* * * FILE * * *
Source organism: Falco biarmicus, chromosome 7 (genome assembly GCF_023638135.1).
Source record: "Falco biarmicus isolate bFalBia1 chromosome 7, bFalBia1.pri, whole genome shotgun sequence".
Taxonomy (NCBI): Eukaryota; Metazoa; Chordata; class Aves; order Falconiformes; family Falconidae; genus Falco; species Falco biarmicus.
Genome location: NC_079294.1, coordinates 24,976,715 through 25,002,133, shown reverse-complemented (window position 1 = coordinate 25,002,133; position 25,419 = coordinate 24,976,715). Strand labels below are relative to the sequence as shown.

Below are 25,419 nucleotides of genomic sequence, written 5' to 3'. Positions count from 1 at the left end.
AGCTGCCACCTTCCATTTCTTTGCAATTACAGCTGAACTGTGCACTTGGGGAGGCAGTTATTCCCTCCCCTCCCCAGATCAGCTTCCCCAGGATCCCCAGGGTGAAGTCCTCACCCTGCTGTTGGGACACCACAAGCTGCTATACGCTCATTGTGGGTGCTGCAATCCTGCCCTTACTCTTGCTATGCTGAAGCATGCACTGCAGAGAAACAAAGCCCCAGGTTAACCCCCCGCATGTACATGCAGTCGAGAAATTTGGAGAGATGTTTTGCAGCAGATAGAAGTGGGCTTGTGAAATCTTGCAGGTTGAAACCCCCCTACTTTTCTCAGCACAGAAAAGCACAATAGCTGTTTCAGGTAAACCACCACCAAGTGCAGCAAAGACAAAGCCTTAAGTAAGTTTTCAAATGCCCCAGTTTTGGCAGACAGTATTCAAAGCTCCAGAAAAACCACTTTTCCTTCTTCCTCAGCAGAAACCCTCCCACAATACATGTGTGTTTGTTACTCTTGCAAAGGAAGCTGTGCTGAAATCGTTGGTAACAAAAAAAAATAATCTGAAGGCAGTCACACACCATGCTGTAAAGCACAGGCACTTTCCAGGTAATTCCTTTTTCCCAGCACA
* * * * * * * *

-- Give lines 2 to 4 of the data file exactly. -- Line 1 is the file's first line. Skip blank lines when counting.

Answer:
Source record: "Falco biarmicus isolate bFalBia1 chromosome 7, bFalBia1.pri, whole genome shotgun sequence".
Taxonomy (NCBI): Eukaryota; Metazoa; Chordata; class Aves; order Falconiformes; family Falconidae; genus Falco; species Falco biarmicus.
Genome location: NC_079294.1, coordinates 24,976,715 through 25,002,133, shown reverse-complemented (window position 1 = coordinate 25,002,133; position 25,419 = coordinate 24,976,715). Strand labels below are relative to the sequence as shown.